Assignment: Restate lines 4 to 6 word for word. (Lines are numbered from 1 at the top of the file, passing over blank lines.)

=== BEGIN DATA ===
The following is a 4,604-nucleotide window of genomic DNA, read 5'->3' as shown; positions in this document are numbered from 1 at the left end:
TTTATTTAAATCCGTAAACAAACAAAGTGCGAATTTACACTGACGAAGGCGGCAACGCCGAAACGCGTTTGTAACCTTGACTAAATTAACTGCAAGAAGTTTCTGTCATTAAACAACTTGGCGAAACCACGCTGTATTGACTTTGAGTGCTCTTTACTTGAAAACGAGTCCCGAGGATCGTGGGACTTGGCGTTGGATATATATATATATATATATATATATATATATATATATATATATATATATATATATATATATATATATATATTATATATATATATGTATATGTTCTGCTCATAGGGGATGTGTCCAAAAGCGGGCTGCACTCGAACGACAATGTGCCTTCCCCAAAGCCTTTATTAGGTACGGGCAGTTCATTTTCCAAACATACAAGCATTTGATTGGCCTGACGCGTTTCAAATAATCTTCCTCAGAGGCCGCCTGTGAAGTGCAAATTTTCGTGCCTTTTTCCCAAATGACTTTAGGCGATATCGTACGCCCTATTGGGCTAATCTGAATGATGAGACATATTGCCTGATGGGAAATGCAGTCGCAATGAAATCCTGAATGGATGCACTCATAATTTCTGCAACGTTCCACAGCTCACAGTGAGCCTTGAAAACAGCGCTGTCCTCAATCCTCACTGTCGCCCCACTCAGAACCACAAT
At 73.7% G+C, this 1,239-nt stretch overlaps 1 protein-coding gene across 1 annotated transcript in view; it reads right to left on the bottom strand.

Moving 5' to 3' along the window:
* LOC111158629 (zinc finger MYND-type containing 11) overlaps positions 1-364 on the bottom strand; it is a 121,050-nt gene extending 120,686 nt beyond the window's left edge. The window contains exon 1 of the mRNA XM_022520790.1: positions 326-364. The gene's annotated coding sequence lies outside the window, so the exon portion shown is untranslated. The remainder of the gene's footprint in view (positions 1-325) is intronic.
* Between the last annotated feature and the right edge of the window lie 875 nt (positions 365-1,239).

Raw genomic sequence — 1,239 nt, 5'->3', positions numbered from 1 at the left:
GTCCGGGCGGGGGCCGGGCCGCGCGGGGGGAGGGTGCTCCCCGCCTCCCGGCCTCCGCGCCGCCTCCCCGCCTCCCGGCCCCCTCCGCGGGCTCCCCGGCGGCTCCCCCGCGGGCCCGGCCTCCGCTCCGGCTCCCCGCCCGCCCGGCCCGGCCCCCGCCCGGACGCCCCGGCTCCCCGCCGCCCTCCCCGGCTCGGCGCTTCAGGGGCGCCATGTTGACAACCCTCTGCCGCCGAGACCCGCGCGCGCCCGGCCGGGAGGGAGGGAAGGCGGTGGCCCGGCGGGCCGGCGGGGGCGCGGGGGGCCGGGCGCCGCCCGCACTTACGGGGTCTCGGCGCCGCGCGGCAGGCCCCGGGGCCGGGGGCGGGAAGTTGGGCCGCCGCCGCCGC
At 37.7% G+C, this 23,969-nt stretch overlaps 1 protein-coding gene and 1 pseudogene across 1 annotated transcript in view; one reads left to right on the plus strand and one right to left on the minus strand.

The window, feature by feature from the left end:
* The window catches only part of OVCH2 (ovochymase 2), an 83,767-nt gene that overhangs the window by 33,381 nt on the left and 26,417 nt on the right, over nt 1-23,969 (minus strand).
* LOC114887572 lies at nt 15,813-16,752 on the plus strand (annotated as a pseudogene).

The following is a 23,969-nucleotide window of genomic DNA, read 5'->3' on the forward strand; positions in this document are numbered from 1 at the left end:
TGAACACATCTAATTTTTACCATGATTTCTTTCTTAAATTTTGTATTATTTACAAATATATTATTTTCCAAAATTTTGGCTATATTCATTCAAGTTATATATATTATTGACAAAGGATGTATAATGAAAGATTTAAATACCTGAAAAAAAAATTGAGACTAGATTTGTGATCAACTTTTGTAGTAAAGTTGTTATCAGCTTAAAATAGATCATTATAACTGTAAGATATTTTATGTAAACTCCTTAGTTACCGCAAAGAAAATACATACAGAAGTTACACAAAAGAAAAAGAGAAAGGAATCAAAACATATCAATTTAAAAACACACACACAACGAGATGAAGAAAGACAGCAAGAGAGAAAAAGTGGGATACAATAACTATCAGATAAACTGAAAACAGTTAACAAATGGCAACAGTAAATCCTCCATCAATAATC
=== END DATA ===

Moving 5' to 3' along the window:
* LOC111158629 (zinc finger MYND-type containing 11) overlaps positions 1-364 on the bottom strand; it is a 121,050-nt gene extending 120,686 nt beyond the window's left edge. The window contains exon 1 of the mRNA XM_022520790.1: positions 326-364. The gene's annotated coding sequence lies outside the window, so the exon portion shown is untranslated. The remainder of the gene's footprint in view (positions 1-325) is intronic.
* Between the last annotated feature and the right edge of the window lie 875 nt (positions 365-1,239).